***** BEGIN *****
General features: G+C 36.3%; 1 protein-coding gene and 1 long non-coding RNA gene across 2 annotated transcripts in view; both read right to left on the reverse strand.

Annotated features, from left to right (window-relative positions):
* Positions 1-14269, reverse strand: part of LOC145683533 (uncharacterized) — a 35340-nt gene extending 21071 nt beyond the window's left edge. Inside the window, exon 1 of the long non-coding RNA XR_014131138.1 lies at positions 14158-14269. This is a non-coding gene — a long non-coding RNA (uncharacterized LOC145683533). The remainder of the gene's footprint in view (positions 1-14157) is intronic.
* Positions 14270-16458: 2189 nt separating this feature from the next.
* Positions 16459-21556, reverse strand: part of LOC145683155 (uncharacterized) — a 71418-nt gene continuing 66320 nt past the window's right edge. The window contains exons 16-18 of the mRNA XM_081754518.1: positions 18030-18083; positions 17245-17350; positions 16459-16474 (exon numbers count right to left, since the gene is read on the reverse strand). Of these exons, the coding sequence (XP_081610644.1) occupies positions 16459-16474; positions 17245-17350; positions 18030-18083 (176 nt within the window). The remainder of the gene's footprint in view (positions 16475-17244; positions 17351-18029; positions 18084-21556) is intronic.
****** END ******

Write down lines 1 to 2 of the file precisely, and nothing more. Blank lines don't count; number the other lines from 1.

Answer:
General features: G+C 36.3%; 1 protein-coding gene and 1 long non-coding RNA gene across 2 annotated transcripts in view; both read right to left on the reverse strand.

Annotated features, from left to right (window-relative positions):